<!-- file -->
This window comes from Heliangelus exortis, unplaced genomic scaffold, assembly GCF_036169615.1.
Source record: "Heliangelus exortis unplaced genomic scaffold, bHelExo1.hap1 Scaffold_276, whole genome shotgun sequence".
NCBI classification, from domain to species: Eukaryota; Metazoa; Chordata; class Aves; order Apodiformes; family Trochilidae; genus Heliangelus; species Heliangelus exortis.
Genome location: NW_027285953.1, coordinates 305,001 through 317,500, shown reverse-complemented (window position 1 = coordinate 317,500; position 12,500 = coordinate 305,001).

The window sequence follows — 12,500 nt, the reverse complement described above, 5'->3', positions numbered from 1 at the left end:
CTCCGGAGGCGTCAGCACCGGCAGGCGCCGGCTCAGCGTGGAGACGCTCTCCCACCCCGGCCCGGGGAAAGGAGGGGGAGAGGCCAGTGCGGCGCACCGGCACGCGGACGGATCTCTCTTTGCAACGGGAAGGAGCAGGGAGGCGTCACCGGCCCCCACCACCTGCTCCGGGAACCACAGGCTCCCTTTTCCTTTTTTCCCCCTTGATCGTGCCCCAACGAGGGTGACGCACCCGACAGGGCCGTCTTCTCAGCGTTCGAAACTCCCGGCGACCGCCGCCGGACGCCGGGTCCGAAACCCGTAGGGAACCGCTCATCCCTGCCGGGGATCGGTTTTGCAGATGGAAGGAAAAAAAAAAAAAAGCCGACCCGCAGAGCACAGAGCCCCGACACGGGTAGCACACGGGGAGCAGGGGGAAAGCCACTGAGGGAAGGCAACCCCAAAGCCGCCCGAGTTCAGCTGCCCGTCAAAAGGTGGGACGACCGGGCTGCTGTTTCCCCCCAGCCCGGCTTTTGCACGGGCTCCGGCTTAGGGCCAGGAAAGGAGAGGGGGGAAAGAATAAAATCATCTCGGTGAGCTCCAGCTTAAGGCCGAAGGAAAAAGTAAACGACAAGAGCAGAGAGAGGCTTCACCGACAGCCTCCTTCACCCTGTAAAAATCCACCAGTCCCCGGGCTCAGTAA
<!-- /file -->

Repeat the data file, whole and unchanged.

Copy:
This window comes from Heliangelus exortis, unplaced genomic scaffold, assembly GCF_036169615.1.
Source record: "Heliangelus exortis unplaced genomic scaffold, bHelExo1.hap1 Scaffold_276, whole genome shotgun sequence".
NCBI classification, from domain to species: Eukaryota; Metazoa; Chordata; class Aves; order Apodiformes; family Trochilidae; genus Heliangelus; species Heliangelus exortis.
Genome location: NW_027285953.1, coordinates 305,001 through 317,500, shown reverse-complemented (window position 1 = coordinate 317,500; position 12,500 = coordinate 305,001).

The window sequence follows — 12,500 nt, the reverse complement described above, 5'->3', positions numbered from 1 at the left end:
CTCCGGAGGCGTCAGCACCGGCAGGCGCCGGCTCAGCGTGGAGACGCTCTCCCACCCCGGCCCGGGGAAAGGAGGGGGAGAGGCCAGTGCGGCGCACCGGCACGCGGACGGATCTCTCTTTGCAACGGGAAGGAGCAGGGAGGCGTCACCGGCCCCCACCACCTGCTCCGGGAACCACAGGCTCCCTTTTCCTTTTTTCCCCCTTGATCGTGCCCCAACGAGGGTGACGCACCCGACAGGGCCGTCTTCTCAGCGTTCGAAACTCCCGGCGACCGCCGCCGGACGCCGGGTCCGAAACCCGTAGGGAACCGCTCATCCCTGCCGGGGATCGGTTTTGCAGATGGAAGGAAAAAAAAAAAAAAGCCGACCCGCAGAGCACAGAGCCCCGACACGGGTAGCACACGGGGAGCAGGGGGAAAGCCACTGAGGGAAGGCAACCCCAAAGCCGCCCGAGTTCAGCTGCCCGTCAAAAGGTGGGACGACCGGGCTGCTGTTTCCCCCCAGCCCGGCTTTTGCACGGGCTCCGGCTTAGGGCCAGGAAAGGAGAGGGGGGAAAGAATAAAATCATCTCGGTGAGCTCCAGCTTAAGGCCGAAGGAAAAAGTAAACGACAAGAGCAGAGAGAGGCTTCACCGACAGCCTCCTTCACCCTGTAAAAATCCACCAGTCCCCGGGCTCAGTAA